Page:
My RE-launch

Blood and Water CoverLast month, I wrote an extensive post about my big plans for the launch of my new book, Blood & Water. Well, a month and a half into the two month pre-order phase, the online distributor I’d chosen announced it would be shutting down in January.

This left me two choices: I could yank my books now, losing the rank and all my sales I’d been building since October 1st or I could go through with the launch continuing to build my rank only to lose it in January.

I chose to cut my losses and go with the first option, but I understand why authors in a similar situation have done the opposite. It’s kind of a lose-lose proposition. I’ve spent the last week redoing most of what I’d spent over a month doing: reformatting the book for multiple platforms and contacting all the promo sites I’d set up with the new link. They’ve been really nice about it.

I’ve been grateful for the super nerdy, long to-do list I was keeping that has become the re-do list. I’m back on track for a November 21st release (tomorrow!), but you can pick it up now during the 99 cent pre-launch sale. Next month, I’ll return with some stats on whether my marketing strategy worked.

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My book launch

Blood and Water CoverI’m a hybrid author with a traditionally published book, one I re-released on my own after  it was traditionally published, and a Kindle Scout winner. I’ve seen publishing from a few different angles and I’m planning to take what I’ve learned and apply it to the indie launch of my fourth novel, Blood & Water.

Planning a book launch on your own is a lot of work. The other day, I started writing it all down so it wouldn’t feel so jumbled in my head. When I was done, I looked at the list and said: “Oh, this is what a publisher is for.”

It’s daunting, but also exciting. I have complete control and I get to experiment as I like. I’ve read other how to guides, some with conflicting information, and I’m mapping my own course. Feel free to borrow.

It took about two years to write Blood & Water and I don’t believe a writer can edit themselves. That said, I also don’t believe in spending thousands of dollars on an editor. By the time Blood & Water comes out, it will have had over a dozen beta reads, mostly from other writers with varied editing specialties. I created the cover with help from Debbie at thecovercollection.com. She also did my covers for Finding Charlie and A Long Thaw, which I love.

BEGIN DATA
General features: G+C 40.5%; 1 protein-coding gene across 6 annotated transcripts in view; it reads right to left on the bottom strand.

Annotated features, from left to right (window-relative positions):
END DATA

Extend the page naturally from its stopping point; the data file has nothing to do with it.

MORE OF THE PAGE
My last book was in Kindle Unlimited, but this time I’ve decided to “go wide”, which means it’ll be available on Kobo, GooglePlay, Nook, Appleibook, and Amazon. I used pronoun.com to create an ebook and mobi from a Microsoft Word file. It’ll start out at 99 cents. I’m running a two-month pre-order phase.

These days, there are a lot of sites that support indie authors. It’s great, but can make it tricky when deciding which ones to spend time (and money) on. I signed up on booklife.com and applied for a free review and paid promotion via Publisher’s Weekly. I  made a page at booklaunch.com. I used my free bookcave.com account to send review copies and collect subscribers to my newsletter on  mailchimp.com.  I  use twitter and facebook. I have a writer friend who wrote me an amazing blurb to use on the book page and in promos. I plan to run ads with bargainbooksy.com, bookrebel.com, thebookbots and a Facebook boost.

As you can see, there’s a mix of free and paid promotions available for indie authors. I’m planning to spend just under $500 to launch this book. I’ll do Goodreads giveaway and keep my blog updated. On October 28th, I’ll be the author representing Authoberfest over at Bookies. There’s a different author every day this month.

I’ll write another post after the launch to let you know if any of this worked.